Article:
Of the many moments in this dance rehearsal, it's the image of the studio floor dotted with Voci dancers bouncing off each other's personal orbits only to land in someone else's that has remained in my mind the longest. The title of the piece by choreographer Tara Lee Burns is I think, therefore …; as it shall be clarified in the program, "The text in this piece was modified from a monologue found in ‘the pig that wants to be eaten' by Julian Baggin, a response to René Descartes."

It wasn't very long into our conversation that I realized these ladies were serious students of modern dance: Kelli Cummins and Genevieve Bernard of Voci, and Burns, who now works in New York but has collaborated with Voci in the past and will again at their upcoming showcase at the Garden Theatre. In fact, all troupe members are degreed and experienced, and totally smitten with modern dance. They regularly beat up their bodies to achieve an artistic end, and they absolutely love it — like junkies.

I'm here today to watch and learn more about the process of shaping ideas into movements, then watching the dancers interpret those movements. Obviously it's a female cooperative at work, not that Voci hasn't worked with men before. (Who could forget Emmial C. Fields?) It's just that the sharing and support in evidence is such a maternal way of managing artists. Out of such a trusting environment, leaps of imagination are born.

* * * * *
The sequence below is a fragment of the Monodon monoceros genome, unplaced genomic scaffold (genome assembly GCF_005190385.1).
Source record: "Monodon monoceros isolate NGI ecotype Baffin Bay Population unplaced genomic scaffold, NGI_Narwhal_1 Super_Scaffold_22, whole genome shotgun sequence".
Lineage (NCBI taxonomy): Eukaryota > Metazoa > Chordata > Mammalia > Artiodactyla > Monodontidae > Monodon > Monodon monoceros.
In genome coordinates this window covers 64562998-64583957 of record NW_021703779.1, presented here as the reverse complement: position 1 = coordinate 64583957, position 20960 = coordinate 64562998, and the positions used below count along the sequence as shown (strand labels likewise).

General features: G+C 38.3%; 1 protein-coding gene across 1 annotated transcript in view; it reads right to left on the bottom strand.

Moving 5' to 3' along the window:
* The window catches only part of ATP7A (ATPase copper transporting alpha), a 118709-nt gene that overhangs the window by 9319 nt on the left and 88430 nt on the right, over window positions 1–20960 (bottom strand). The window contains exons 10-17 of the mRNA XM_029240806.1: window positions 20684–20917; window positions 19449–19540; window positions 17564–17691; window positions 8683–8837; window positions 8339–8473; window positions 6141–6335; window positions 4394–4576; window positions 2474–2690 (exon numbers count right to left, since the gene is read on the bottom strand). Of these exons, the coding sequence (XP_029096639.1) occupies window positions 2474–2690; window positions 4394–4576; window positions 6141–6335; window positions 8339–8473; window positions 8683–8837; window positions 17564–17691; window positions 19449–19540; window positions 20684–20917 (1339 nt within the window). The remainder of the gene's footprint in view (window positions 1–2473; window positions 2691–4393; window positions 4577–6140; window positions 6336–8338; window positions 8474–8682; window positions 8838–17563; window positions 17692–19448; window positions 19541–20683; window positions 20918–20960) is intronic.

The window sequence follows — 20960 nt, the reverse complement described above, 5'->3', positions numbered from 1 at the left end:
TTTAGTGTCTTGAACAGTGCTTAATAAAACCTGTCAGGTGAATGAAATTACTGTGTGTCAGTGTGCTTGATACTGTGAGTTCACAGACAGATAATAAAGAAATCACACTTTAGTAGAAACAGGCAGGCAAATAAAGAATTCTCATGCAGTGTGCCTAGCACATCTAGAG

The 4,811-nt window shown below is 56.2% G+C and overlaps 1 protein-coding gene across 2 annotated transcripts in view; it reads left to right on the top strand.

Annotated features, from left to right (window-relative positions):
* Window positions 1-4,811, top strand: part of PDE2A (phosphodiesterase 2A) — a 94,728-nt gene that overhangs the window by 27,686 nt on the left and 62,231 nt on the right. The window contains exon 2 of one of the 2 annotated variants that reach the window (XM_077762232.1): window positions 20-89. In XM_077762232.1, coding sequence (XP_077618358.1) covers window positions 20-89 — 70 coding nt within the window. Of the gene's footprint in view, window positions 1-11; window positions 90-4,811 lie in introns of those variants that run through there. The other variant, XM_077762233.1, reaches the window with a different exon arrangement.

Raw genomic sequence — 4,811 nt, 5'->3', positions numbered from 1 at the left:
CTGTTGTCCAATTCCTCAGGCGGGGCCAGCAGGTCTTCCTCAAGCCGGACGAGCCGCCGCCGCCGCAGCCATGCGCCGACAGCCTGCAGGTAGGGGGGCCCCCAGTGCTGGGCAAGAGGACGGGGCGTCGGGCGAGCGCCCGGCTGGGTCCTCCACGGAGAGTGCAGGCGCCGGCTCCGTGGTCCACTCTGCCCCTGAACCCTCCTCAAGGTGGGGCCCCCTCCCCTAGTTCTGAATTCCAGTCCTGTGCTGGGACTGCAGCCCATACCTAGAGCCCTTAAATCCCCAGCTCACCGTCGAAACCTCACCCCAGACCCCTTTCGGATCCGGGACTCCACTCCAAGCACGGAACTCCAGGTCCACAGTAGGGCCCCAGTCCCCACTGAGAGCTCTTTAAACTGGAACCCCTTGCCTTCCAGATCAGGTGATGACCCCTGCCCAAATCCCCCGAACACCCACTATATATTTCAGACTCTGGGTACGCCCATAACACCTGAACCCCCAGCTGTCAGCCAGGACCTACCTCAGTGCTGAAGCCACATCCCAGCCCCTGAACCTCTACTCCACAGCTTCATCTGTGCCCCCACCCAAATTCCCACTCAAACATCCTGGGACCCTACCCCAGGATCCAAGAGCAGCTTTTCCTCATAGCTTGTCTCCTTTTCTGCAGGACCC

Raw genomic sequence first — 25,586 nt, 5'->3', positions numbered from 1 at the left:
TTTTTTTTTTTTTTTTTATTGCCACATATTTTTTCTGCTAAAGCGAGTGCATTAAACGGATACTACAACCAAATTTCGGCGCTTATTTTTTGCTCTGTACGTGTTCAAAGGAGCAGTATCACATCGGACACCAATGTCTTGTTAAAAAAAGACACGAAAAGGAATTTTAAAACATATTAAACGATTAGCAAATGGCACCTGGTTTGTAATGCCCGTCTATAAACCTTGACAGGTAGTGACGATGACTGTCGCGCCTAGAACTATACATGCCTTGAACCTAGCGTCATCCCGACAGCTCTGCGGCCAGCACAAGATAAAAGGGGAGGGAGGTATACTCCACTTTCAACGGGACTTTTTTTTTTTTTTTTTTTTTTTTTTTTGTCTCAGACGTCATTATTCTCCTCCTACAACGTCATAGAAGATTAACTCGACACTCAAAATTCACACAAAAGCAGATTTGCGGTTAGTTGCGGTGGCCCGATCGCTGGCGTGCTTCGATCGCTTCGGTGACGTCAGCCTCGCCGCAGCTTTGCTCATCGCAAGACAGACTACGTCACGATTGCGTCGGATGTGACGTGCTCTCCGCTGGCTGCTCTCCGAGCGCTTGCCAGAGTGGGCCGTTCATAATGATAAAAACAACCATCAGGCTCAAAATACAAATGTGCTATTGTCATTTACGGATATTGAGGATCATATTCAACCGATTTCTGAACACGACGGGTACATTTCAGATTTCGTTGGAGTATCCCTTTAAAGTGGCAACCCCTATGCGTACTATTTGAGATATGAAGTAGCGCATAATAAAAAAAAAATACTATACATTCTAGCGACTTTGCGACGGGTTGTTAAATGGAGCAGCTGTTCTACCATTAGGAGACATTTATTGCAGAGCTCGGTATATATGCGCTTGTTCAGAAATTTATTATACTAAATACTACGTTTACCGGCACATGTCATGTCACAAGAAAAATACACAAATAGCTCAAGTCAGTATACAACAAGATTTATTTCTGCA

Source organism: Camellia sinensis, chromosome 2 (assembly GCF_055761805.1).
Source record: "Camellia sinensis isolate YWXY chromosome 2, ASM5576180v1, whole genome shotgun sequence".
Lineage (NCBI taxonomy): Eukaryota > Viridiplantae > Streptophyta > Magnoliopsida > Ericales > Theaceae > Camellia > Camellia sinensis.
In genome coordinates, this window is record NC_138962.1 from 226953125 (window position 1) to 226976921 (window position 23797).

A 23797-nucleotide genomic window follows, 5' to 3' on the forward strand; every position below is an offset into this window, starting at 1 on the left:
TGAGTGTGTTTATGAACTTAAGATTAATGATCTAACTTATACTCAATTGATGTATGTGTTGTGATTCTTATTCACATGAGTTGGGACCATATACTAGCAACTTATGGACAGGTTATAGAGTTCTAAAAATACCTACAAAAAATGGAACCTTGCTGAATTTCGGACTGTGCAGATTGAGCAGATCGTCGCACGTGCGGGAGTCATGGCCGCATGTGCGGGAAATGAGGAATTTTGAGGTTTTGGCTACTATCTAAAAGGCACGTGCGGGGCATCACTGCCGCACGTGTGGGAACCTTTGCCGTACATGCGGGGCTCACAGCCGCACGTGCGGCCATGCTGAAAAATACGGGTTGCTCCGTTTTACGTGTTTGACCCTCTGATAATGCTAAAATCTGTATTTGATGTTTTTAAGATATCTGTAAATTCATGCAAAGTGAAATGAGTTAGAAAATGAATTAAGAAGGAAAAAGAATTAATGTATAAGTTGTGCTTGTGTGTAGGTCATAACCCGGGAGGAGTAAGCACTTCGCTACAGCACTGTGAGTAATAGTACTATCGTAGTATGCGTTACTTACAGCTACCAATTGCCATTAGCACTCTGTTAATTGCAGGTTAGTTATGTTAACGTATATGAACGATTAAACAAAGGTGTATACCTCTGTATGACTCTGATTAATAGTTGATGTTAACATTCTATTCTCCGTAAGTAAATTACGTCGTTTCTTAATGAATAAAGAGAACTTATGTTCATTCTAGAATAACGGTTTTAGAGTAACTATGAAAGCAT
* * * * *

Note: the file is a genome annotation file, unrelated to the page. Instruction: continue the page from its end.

"Choreography is not usually collaborative," says Burns, and that's what's extraordinary about working at Voci. "Our different voices add to the product," says Bernard. There's been a stabilizing of the troupe over the past several years, which Voci followers will appreciate in this patchwork program. For instance, the cherubic Lisa Mie's playful presence can be found in several of the selections. And Voci veteran Adrienne Nichols can always be counted on for her unflagging passion and quality of entertainment.

Back to the rehearsal of I think, therefore …, just one of nine pieces by five choreographers on the program. I'm watching Nichols and the other dancers, flat on the floor, struggling to inch forward with grasping arms, all wearing grim looks of desperation. I know this dance. It's that daily struggle to survive that we all feel, comforted perhaps only by the reality that countless others are stuck in the same motion. The troupe wants my feedback, and I share personal thoughts elicited by the interaction — how can I not when the essence shared with me has been so honest?

I'm lost in the sea of humanity, while the dancers are stretching and moaning and getting ready to do it all again and again. Who knows what'll still be in place by the final edit? The molecules just keep bouncing.


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